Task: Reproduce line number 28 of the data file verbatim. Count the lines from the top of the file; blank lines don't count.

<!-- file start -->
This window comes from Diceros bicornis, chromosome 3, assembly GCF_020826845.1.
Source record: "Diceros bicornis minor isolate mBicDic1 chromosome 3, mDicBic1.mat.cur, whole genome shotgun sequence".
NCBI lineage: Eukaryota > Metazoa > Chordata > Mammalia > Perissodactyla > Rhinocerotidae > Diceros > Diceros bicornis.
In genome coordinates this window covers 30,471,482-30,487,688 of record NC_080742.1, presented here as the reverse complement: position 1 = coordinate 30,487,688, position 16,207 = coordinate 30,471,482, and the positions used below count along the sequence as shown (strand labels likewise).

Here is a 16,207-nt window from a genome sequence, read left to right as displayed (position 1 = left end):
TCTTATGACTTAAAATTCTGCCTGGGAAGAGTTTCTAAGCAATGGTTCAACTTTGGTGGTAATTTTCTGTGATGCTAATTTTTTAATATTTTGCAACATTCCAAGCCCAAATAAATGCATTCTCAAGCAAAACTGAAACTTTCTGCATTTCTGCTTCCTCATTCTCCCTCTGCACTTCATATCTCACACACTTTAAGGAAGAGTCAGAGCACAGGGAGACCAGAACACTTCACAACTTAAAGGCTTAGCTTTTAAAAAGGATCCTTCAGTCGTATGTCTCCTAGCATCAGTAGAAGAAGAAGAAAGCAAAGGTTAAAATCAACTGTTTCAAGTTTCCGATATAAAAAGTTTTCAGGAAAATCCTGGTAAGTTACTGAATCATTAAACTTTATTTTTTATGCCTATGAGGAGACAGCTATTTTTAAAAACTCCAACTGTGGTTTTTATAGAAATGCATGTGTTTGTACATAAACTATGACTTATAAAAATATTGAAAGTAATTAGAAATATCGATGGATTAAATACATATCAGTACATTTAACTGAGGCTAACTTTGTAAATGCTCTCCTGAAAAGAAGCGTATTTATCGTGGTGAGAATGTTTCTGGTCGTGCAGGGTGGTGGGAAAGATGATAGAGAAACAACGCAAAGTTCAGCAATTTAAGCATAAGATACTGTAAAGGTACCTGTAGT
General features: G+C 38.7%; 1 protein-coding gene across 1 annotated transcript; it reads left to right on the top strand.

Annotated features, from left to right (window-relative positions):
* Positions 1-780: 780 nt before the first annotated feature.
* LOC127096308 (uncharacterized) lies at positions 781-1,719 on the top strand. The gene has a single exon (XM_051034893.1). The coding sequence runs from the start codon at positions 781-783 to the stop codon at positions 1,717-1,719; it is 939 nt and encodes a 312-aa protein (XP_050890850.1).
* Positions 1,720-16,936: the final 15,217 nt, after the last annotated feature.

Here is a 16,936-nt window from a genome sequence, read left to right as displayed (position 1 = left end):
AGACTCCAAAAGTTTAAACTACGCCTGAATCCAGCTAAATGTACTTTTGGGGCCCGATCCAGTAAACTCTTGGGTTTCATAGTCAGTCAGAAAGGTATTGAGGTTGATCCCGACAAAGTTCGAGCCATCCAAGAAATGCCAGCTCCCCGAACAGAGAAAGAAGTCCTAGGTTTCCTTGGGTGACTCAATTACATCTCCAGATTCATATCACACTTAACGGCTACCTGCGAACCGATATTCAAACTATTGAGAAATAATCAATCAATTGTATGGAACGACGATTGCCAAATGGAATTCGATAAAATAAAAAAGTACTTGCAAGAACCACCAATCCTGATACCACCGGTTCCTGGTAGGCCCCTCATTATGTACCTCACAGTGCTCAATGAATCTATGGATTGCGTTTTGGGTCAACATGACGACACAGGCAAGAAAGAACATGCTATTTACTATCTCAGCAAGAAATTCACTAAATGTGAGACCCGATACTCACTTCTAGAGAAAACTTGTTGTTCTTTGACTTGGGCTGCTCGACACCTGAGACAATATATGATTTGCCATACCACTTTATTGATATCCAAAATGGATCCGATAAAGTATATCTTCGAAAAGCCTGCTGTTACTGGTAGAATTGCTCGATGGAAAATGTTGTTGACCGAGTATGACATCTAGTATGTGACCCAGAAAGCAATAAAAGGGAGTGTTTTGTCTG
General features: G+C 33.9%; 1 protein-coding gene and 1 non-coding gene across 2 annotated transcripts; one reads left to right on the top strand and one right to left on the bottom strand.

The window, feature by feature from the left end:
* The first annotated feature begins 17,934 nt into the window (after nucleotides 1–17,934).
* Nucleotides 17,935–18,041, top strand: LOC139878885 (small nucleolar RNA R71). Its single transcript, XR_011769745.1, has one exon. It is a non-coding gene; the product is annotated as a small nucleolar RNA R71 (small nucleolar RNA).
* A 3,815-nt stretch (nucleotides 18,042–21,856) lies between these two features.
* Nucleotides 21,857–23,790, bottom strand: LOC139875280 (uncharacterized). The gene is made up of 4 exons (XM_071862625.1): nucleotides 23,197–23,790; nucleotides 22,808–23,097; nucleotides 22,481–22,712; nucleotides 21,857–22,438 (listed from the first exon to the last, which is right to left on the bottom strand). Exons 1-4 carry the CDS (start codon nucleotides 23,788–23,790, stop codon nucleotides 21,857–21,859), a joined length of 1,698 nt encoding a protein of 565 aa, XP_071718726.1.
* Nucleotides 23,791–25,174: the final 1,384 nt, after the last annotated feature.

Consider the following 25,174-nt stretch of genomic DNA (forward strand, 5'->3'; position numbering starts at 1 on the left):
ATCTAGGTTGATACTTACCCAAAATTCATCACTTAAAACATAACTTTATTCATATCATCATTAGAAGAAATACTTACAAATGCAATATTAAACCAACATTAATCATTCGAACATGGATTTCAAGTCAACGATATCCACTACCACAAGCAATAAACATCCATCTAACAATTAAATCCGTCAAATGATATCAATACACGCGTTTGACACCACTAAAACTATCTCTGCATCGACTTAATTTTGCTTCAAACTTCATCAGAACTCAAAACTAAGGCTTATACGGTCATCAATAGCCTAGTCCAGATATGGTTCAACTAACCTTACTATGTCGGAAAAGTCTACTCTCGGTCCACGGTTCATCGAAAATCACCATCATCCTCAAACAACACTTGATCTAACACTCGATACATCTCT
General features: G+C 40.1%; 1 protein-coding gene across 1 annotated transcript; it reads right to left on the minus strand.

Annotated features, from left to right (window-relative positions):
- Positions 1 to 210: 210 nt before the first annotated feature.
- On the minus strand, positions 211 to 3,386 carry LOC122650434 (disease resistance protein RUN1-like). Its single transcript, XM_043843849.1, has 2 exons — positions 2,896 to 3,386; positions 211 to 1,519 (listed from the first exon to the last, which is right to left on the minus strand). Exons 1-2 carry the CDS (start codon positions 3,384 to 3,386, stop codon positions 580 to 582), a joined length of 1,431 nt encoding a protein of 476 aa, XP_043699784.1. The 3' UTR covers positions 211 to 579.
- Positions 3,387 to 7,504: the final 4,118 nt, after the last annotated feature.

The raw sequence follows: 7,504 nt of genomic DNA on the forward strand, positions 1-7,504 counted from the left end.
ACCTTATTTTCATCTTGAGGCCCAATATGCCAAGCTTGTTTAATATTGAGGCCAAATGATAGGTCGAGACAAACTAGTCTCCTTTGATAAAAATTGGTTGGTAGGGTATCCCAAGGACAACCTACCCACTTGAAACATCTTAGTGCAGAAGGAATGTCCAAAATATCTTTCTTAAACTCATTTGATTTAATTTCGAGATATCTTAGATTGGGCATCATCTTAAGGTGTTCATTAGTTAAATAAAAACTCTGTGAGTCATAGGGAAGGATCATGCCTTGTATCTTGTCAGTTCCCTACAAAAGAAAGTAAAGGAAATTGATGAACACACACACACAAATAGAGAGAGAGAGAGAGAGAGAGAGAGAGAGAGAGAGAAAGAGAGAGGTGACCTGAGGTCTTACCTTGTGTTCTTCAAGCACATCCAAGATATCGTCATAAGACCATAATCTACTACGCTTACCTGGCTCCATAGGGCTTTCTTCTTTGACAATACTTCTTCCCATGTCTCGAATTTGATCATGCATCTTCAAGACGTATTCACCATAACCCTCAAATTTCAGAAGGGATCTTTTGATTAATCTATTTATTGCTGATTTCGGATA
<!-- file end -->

The raw sequence follows: 7,504 nt of genomic DNA on the forward strand, positions 1-7,504 counted from the left end.